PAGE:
What connects Pong with Toy Story? What connects MacPaint with the World Wide Web? What connects The Lawnmower Man with Baby Cha Cha?
We spoke to /root creator Jim Boulton about digital archaeology and his commission for Digital Revolution, in collaboration with The Space.
While researching Digital Archaeology, I was surprised by the number of connections between projects. Some of these are casual and inconsequential, others profound and far-reaching. The first computer-generated image to appear in a film, Yul Brynner’s pixelated robot-vision in Westworld, was created by John Whitney Jnr, the son of computer animation pioneer John Whitney Snr. Whitney Snr’s programming, Larry Cuba, went on to create the Death Star briefing scene in Star Wars, the first extended use of CGI in a film. Lucasfilm spawned the company that became Pixar, from which we can connect to Atari and Apple via Steve Jobs. This is just one branch of the digital family tree.
In order to investigate and document these connections, Craig Blagg and I created /root, a degenerative algorithm that generates digital bloodlines. Inspired by John Conway’s Game of Life, we created a data-set, wrote the rules and let the computer do the rest.
Each of the approximately 100 digital projects – from iconic creations like Space Invaders and Star Wars to more historical choices like Christopher Strachey’s Love Letters and John Whitney Snr’s Arabesque – is tagged with the artist, designer or technologist they were created by, the companies or institutions they were created at and the projects they were inspired by and went on to inspire. Research institutions and universities are tagged with students and faculty, companies are tagged with founders and employees. The result is a network of nodes that software can investigate and understand. By applying context to information, new connections occur, unexpected discoveries are made and new knowledge is created.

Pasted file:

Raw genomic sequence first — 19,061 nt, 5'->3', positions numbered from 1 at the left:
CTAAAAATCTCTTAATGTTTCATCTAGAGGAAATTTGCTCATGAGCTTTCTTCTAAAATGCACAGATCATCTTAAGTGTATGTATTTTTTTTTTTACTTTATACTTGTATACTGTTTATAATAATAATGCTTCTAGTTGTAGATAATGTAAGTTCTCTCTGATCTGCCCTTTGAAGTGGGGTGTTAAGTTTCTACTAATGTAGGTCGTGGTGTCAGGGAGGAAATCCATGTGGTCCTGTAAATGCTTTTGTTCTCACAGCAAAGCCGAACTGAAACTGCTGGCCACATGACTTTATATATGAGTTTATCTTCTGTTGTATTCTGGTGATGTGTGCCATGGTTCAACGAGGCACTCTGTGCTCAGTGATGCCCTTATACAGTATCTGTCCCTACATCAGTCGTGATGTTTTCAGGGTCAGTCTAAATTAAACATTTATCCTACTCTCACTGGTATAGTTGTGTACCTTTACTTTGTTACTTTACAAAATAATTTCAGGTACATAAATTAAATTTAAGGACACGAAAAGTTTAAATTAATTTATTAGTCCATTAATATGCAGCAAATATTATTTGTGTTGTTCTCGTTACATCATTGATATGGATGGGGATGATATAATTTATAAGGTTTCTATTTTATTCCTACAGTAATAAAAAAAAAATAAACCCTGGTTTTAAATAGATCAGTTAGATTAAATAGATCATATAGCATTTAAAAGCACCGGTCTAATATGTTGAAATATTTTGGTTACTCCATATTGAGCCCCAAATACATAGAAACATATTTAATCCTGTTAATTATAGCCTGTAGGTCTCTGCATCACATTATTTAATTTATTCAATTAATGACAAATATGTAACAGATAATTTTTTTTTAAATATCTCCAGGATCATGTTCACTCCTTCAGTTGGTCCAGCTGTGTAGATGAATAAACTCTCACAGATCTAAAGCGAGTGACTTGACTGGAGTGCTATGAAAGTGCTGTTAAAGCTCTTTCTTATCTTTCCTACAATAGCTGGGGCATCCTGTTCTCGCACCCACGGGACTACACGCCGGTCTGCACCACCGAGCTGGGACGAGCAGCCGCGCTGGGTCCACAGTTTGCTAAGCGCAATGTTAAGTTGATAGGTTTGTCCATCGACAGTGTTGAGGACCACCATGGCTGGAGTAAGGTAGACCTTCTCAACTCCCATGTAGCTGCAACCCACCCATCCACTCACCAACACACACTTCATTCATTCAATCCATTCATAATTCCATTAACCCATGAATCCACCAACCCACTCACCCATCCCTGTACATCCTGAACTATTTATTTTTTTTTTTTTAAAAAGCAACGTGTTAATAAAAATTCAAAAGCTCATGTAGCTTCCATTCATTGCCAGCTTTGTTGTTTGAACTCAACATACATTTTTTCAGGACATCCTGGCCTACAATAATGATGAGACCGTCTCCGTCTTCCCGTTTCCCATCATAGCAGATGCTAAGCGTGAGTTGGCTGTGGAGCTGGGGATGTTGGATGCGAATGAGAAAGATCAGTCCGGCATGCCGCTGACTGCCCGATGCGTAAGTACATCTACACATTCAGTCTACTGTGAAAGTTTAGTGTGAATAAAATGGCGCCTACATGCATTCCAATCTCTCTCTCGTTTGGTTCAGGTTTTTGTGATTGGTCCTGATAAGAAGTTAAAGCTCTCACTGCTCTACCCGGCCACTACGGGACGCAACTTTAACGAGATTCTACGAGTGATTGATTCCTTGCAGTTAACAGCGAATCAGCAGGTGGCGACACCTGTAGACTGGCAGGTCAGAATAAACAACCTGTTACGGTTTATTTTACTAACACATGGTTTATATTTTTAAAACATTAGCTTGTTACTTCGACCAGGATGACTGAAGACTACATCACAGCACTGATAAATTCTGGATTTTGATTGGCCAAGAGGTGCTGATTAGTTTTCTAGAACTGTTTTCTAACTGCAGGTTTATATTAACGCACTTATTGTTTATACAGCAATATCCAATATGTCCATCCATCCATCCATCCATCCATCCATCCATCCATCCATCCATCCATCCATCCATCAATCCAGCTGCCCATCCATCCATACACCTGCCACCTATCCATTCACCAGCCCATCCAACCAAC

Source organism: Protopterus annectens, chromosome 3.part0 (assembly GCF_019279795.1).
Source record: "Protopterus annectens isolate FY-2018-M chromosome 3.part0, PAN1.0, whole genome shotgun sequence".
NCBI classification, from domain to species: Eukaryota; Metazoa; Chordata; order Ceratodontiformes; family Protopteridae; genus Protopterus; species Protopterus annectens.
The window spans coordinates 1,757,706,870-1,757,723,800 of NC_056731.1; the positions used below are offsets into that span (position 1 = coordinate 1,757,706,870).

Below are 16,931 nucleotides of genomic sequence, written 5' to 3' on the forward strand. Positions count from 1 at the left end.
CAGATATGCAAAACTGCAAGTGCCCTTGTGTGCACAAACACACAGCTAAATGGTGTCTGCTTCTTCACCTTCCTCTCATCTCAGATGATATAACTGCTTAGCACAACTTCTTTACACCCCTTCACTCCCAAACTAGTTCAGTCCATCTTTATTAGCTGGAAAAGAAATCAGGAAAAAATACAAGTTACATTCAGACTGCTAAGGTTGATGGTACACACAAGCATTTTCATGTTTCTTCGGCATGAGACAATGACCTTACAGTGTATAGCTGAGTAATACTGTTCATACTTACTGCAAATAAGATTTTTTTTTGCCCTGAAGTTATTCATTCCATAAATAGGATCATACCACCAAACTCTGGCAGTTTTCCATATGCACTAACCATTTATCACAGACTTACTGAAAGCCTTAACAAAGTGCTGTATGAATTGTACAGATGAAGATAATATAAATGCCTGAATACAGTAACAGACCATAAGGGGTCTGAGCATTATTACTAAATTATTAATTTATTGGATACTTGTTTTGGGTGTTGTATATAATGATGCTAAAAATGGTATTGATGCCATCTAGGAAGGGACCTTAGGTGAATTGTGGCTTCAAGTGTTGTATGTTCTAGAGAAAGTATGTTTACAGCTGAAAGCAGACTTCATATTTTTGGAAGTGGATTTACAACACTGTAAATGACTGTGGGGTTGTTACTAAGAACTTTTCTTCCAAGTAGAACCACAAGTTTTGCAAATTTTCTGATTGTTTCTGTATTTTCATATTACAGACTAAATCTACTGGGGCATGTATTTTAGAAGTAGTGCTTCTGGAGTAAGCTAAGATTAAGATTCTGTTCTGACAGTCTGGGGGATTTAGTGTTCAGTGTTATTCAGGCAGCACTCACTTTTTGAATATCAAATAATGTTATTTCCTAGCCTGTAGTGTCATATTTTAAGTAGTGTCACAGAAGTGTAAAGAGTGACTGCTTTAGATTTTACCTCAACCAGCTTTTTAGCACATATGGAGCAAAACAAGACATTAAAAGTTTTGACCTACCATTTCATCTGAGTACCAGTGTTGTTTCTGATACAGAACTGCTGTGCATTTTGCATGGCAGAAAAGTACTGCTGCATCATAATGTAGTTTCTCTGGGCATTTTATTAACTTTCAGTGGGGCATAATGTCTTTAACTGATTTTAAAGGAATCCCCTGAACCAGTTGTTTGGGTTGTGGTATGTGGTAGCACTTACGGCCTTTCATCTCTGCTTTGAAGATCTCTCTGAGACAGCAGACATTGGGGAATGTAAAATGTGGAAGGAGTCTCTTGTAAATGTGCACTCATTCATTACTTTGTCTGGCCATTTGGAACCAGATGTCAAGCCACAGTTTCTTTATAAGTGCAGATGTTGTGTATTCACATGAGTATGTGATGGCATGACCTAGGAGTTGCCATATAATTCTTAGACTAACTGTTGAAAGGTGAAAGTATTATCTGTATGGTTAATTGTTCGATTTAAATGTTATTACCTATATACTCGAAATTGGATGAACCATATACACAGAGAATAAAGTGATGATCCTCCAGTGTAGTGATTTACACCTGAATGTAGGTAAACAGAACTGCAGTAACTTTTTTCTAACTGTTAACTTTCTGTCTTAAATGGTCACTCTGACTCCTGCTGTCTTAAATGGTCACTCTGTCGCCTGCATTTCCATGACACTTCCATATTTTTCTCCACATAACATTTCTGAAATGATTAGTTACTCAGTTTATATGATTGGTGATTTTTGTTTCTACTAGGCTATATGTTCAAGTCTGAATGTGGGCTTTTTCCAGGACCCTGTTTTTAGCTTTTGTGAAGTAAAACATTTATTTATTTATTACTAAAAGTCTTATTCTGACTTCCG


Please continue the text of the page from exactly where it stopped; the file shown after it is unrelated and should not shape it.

‘root is more than a nostalgic trip into our digital past’
This web of connections is reproduced as a game grid, which the user can explore to discover more about each project. Selecting a project from the grid reveals its digital family. Family members then battle against each other to reveal the dominant bloodline. Parents versus children, brother versus sister, computer art versus computer-generated image, video game versus website. After several round of fights, the strongest of the litter emerges. The computer then identifies up to four projects in the bloodline, from earliest incarnation to most recent manifestation via the dominant and chosen projects.
Like all archaeological projects, root is more than a nostalgic trip into our digital past, it seeks to plug gaps in the historical record, identifying lost and neglected connections. The hope is that by following common denominators, /root will rediscover forgotten pioneers and document their rightful place in history. Free from human bias, the computer narrates its own story.
Start your journey in to digital culture with /root on The Space.